Twenty-three-year-old, Ashleigh Petrie nominated her mother as the sole beneficiary of her super. However, Ashleigh’s 63-year-old fiancé was successful in claiming her full super balance after she died in a car accident. Ashleigh was in a relationship with her fiancé, Rodney Higgins for only 7 months (living together for four of them). This story highlights the pitfalls and limitations to super fund death benefit nominations.
Superannuation doesn’t form part of your will
A super fund is a type of trust. That means that no one has entitlement to any super funds until the trustee makes an election to distribute monies i.e. pay a super benefit. As such, superannuation does not (initially) form part of your estate and therefore is not covered by your Will.
The trustee of your super fund must decide who is entitled to your super balance including any life insurance benefits (if the policy is held inside super).
Different types of nominations
There are two types of death benefit nominations:
As the name suggests, trustees are bound to follow the superannuant’s instructions as long as they comply with the super laws (SIS Act). Binding nominations can either be ‘lapsing’ or ‘non-lapsing’. Lapsing nominations are valid for up to three years but can be changed at any time. However, a lapsing nomination cannot be updated if the superannuant loses capacity (although their attorney may be able to update it).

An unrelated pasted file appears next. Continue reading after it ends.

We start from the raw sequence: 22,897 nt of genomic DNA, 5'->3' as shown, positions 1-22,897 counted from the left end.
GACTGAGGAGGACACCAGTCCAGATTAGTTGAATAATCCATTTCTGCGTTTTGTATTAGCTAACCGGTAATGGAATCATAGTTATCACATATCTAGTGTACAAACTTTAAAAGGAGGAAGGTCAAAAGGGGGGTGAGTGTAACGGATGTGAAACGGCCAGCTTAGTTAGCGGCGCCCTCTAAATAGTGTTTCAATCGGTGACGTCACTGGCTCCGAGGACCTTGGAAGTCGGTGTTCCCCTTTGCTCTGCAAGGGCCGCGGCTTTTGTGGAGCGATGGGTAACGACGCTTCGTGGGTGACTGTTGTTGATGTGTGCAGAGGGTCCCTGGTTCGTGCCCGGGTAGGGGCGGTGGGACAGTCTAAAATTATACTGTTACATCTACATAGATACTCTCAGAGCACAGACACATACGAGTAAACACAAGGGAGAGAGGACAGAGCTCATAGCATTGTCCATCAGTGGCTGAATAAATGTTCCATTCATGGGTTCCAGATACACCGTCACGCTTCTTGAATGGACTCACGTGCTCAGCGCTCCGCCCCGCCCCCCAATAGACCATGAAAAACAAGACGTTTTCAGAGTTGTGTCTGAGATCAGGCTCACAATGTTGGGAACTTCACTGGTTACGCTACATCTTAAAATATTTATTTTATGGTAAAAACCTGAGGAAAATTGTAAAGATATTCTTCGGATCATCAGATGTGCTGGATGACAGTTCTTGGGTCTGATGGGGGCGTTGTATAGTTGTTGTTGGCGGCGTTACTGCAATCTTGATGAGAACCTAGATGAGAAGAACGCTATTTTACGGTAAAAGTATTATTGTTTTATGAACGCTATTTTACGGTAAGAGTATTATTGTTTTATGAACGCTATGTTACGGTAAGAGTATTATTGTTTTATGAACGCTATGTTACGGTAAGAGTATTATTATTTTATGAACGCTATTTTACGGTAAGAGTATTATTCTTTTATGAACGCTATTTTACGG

Non-lapsing nominations do not need to be updated each year and therefor can offer a greater level of certainty for succession planning.
Non-binding nominations provide guidance to the trustee as to how to pay a death benefit. However, ultimately, the trustee still has discretion as to who to pay a benefit to.
If a person’s super is in pension phase, some super funds allow reversionary nominations. A reversionary nomination instructs the fund to continue paying a super pension to their nominated beneficiary such as their surviving spouse. Reversionary nominations offer few financial planning advantages.